Gearing up for change – Monsoon Trends in India: Analyzing the Impact on Agriculture and Climate Resilience | 20 January 2024 | UPSC Daily Editorial Analysis

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What's the article about?

  • It talks about the study conducted by researchers at the Council on Energy, Environment and Water (CEEW) that examines monsoon trends at the sub-divisional (tehsil) level from 1982-2022.


  • GS1: Important Geophysical Phenomena such as earthquakes, Tsunami, Volcanic activity, cyclone etc., geographical features and their location-changes in critical geographical features (including water-bodies and ice-caps) and in flora and fauna and the effects of such changes


  • The India Meteorological Department (IMD) recently celebrated its 150th anniversary, marking its long history of analyzing climate and weather patterns in the country.
  • The India Meteorological Department (IMD) has a long and distinguished history, dating back to its founding in 1875.
  • In its early years, the IMD was primarily focused on understanding and predicting the southwest monsoon, which is essential for agriculture in India. However, the IMD's mandate has since expanded to include the study of all aspects of weather and climate.

India Meteorological Department (IMD):

  • IMD is the National Meteorological Service of the country and the principal government agency in all matters relating to meteorology and allied subjects.
  • It is an agency of the Ministry of Earth Sciences, Government of India.
  • Historical Background:
    • In 1864, two devastating cyclones hit Kolkata and the Andhra coast, causing significant loss of life.
    • The severity of these calamities highlighted the absence of a system to monitor atmospheric parameters, leading to the establishment of the India Meteorological Department (IMD) in 1875.
    • The IMD began its official operations with the appointment of only one person, HF Blanford, an Englishman known as the Imperial Meteorological Reporter.
    • Significant progress in understanding monsoons was made under Gilbert Walker's guidance, who was named head of IMD in 1903.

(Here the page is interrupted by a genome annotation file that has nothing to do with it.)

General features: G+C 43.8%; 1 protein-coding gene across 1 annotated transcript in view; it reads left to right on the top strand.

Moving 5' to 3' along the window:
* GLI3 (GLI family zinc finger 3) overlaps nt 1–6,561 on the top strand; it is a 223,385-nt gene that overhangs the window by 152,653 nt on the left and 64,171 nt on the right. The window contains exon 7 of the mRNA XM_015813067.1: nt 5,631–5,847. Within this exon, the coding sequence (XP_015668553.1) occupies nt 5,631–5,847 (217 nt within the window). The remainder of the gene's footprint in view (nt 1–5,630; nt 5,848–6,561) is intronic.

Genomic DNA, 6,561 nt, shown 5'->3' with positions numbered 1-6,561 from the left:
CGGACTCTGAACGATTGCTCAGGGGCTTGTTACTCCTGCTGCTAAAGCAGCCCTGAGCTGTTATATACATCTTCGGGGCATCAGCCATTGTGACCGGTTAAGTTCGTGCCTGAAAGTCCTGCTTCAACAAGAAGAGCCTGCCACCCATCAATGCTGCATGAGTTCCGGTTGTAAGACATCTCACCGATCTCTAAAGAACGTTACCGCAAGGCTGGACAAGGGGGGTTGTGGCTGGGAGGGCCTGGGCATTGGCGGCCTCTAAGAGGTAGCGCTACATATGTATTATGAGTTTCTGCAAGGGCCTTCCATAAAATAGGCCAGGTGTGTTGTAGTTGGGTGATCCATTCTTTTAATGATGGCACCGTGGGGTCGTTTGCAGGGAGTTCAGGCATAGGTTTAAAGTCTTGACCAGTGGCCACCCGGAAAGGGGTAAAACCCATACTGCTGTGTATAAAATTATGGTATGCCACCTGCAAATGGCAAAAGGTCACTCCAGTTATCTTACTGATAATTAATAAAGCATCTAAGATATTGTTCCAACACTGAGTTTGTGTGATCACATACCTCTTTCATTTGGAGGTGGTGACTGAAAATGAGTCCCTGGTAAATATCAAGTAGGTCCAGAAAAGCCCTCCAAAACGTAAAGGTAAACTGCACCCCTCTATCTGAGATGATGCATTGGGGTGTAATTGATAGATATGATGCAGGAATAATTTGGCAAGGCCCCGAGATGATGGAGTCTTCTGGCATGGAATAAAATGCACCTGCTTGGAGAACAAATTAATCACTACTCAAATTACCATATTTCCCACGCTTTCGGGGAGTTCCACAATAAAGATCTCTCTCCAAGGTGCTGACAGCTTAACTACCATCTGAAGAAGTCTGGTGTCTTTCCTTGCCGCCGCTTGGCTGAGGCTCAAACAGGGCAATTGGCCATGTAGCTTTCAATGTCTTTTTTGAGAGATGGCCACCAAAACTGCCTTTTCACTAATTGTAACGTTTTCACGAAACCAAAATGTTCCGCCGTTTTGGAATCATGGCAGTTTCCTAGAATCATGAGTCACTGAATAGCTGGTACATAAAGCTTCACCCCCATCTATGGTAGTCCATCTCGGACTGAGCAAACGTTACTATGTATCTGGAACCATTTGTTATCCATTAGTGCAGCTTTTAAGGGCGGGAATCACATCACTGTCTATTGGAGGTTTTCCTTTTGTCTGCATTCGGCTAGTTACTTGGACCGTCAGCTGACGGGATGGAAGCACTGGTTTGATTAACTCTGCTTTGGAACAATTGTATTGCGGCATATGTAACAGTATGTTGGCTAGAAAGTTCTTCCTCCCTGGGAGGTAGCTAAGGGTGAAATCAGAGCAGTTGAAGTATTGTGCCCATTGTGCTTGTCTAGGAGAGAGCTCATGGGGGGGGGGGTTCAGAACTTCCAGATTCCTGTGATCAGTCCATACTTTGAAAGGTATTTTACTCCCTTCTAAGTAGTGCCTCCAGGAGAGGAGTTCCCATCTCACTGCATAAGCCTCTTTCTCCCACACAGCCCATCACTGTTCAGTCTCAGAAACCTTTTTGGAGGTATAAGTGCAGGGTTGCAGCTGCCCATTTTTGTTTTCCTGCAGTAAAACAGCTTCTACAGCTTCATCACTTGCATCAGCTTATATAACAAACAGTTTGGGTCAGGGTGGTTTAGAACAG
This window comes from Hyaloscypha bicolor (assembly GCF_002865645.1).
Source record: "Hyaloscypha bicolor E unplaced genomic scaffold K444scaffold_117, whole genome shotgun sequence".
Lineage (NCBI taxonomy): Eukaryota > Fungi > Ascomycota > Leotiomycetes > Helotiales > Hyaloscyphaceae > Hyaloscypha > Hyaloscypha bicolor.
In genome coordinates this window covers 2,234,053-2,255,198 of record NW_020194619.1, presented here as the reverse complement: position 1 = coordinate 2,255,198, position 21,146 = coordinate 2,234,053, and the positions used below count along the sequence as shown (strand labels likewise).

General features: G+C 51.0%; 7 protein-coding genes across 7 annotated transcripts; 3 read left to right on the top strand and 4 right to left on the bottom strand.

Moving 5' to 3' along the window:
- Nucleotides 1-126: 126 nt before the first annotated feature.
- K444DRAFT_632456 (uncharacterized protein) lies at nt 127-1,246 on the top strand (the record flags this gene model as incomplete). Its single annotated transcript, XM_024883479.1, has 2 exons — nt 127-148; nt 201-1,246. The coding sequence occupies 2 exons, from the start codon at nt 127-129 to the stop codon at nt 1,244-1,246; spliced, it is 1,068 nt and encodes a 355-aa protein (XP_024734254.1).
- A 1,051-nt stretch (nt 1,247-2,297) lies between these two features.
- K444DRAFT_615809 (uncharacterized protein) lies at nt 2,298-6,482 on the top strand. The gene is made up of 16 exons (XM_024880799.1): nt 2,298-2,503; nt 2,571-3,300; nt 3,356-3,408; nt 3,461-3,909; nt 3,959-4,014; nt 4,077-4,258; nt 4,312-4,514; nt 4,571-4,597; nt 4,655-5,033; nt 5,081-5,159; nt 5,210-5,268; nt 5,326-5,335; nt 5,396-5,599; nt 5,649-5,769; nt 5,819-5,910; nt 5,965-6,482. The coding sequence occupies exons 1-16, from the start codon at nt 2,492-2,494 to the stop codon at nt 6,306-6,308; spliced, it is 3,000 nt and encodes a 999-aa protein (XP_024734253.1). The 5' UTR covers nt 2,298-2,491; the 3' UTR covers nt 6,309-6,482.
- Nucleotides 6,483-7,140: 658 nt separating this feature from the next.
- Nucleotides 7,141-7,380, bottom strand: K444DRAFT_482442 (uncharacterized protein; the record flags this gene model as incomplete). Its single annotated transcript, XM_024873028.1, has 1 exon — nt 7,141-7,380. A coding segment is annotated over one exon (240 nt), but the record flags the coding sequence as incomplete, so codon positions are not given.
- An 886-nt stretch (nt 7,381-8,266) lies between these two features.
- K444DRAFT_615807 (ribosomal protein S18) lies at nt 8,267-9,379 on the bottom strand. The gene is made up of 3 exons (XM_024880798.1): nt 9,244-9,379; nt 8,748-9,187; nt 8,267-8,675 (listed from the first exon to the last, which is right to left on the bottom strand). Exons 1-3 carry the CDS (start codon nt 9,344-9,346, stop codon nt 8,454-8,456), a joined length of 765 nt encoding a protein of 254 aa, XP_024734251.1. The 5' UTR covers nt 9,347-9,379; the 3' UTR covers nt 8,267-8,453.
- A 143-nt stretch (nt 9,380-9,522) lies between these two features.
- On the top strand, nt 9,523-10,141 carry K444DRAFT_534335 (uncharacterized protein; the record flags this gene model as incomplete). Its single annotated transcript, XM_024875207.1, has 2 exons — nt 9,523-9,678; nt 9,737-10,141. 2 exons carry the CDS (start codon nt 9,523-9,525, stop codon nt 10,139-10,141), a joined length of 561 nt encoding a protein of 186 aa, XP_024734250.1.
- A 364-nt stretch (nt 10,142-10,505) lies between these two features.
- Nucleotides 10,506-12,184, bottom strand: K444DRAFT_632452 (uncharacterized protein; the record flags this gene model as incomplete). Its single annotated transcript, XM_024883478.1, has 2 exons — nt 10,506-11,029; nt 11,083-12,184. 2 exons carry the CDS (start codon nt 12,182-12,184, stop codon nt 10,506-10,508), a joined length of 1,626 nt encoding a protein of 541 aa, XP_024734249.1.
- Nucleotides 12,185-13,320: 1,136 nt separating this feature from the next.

• The IMD's main functions include:
    • Collecting and processing meteorological data from across India.
    • Providing weather forecasts and warnings to the public, government agencies, and private sector.
    • Issuing alerts and advisories for extreme weather events, such as cyclones, floods, and droughts.
    • Conducting research on meteorology and climate change.
    • Providing training and education in meteorology.
  • Official Publications:
    • Annual Report: This comprehensive document summarizes the IMD's activities, achievements, and future plans for the year.
    • Mausam Journal: This peer-reviewed scientific journal publishes research articles on weather forecasting, climate change, and other meteorological topics.
    • Other publications: The IMD also releases brochures, booklets, and technical reports on various meteorological subjects.


  • Monsoon Trends Across India: 
    • A recent study by the Council on Energy, Environment and Water (CEEW) has analyzed monsoon trends at the sub-divisional (tehsil) level in India from 1982 to 2022. The study found that monsoon rainfall is increasing in more than half (55%) of India's roughly 4,400 tehsils. However, about 11% of tehsils have seen a decrease in rainfall.
    • The study also found that there is a great deal of variability in monsoon rainfall trends across India. For example, the Indo-Gangetic plains, which are home to more than half of India's agricultural production, have seen a decrease in rainfall in recent years. In contrast, some tehsils in Rajasthan, Gujarat, central Maharashtra, and parts of Tamil Nadu have seen an increase in rainfall.
  • Beyond Averages: Dry Spells, Torrential Downpours, and the Northeast Monsoon
    • The study also found that India's monsoons are becoming more variable, with longer dry spells and more intense rainfall events. This is likely due to a combination of factors, including climate change and natural variability.
    • The northeast monsoon, which occurs in October, November, and December, has also seen changes in recent years. Rainfall from the northeast monsoon has increased by more than 10% in the past decade in some parts of peninsular India.
  • From Revenue Extraction to Climate Resilience: The New Relevance of Regional Monsoon Data
    • The IMD's data on monsoon rainfall is essential for planning and decision-making in India. This data can be used to develop drought-resistant crops, improve water management practices, and prepare for extreme weather events.
    • In the past, the IMD's data was primarily used by the British administration to collect revenue from farmers. However, today the data is used to help India cope with the challenges of climate change.

Way Forward:

  • The study by the CEEW highlights the need for more detailed and accurate monsoon forecasts. The IMD should focus on developing regional and sub-district forecasts that can be used by local communities to prepare for floods and droughts.
  • The government should also invest in research on climate change and its impact on the monsoons. This research will help India develop strategies to adapt to a changing climate.
  • In conclusion, the IMD's data on monsoon rainfall is a valuable resource for India. This data can be used to improve agricultural productivity, manage water resources, and prepare for extreme weather events.

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